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If I had to choose just one firearms book to keep (for some inexplicable reason), Edward Ezell’s “Handguns of the World” would be on the short list of books to consider. It is a remarkable combination of history and mechanics, or the most common and the most obscure, and extensive detail at a bargain price. It was published by Barnes & Noble, apparently along the lines of the seemingly endless variety of “Gun Encyclopedia” books that have a bunch of glossy pictures and less information than Wikipedia. The difference is that Edward Ezell was a firearms historian of the highest order and wrote an extremely informative book instead of the usual shallow overview.
At 700 pages in length, “Handguns of the World” focuses on automatic pistols from their first appearance in the 1890s until the end of World War Two (you will not find post-war designs here). It includes chapters on each country in the world involved in handgun development, including the US, Germany, Austria, Belgium, Spain, Italy, Finland, Japan, France, the UK, Czechoslovakia, and the Soviet Union. Whether you want to know about the Luger or 1911 or the Hino-Komuro or Sosso, it’s all in here. The early chapter on military revolvers provides a very good backdrop for the semiauto development, and also includes a very cool chart of such guns categorized by lockwork type – something rarely covered by other authors.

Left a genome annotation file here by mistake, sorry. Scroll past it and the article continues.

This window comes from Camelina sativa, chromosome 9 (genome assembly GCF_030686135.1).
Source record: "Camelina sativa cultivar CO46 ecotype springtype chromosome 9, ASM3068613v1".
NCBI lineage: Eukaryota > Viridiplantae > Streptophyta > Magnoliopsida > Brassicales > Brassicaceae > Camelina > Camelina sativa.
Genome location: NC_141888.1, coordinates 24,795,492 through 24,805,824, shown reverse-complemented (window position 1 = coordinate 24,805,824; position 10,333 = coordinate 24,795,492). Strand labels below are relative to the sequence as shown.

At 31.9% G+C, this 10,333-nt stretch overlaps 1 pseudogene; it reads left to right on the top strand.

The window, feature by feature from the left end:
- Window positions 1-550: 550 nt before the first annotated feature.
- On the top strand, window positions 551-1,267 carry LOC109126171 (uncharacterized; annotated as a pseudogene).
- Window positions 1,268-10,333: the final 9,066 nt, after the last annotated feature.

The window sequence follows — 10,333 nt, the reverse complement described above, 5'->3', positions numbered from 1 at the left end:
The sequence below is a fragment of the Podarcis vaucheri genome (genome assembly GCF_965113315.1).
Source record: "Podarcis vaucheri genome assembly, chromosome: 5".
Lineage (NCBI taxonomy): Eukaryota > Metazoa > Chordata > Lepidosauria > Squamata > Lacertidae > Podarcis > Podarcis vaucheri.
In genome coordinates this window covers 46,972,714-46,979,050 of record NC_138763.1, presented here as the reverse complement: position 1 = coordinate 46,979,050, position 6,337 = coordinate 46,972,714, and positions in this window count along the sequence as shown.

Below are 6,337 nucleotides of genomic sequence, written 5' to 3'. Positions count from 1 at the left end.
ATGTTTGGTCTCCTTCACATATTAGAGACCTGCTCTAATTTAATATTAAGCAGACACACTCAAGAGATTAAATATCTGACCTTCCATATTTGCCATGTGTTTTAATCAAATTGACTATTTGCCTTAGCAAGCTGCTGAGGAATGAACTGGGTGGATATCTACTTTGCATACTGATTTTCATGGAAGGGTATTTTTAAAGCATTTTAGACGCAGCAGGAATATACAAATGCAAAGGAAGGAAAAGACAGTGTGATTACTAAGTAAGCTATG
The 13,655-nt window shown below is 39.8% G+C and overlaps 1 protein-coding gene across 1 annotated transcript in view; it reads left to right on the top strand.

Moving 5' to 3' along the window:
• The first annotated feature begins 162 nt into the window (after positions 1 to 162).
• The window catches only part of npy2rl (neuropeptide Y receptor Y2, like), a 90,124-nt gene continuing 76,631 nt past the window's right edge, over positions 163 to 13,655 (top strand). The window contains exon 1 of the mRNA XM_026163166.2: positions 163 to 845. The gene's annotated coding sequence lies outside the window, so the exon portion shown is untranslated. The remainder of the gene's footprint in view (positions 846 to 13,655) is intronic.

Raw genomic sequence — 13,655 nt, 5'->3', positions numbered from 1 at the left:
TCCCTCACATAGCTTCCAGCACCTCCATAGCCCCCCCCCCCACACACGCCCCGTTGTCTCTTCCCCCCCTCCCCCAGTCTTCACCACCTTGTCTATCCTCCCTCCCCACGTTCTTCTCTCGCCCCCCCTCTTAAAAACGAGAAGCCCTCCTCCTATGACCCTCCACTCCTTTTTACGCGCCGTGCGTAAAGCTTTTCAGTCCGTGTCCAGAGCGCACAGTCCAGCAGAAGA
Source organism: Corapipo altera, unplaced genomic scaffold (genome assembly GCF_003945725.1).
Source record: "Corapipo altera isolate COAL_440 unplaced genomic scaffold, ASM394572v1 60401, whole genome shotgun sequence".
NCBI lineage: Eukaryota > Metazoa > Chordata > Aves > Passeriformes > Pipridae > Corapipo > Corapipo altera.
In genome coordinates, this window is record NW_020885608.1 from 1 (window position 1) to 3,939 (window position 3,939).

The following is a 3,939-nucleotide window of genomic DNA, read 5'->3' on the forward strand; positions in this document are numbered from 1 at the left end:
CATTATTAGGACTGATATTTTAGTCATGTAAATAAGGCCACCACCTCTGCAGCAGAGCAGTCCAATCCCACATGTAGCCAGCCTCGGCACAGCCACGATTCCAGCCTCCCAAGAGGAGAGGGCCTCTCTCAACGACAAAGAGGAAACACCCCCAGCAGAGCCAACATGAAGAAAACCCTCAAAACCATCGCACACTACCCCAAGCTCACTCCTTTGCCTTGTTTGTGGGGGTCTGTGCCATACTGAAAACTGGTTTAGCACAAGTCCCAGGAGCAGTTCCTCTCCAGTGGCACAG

The two negatives I would express about the book are its photography and its scope, if I can be so demanding. The illustrations are all black and white, and some are pretty dark. It would be nice to see a full-solor glossy edition, although such a thing is clearly not going to happen. It would also be nice to have the scope of the book extend past 1945, to cover more recent developments, like SIG and Beretta lines among others. That said, asking for such things is truly the definition of looking a gift horse in the mouth, when you consider what this book does contain, and for what price.
I would strongly recommend Ezell’s “Handguns of the World” for both the advanced collector and the complete novice. Both of them will get a lot out of it.
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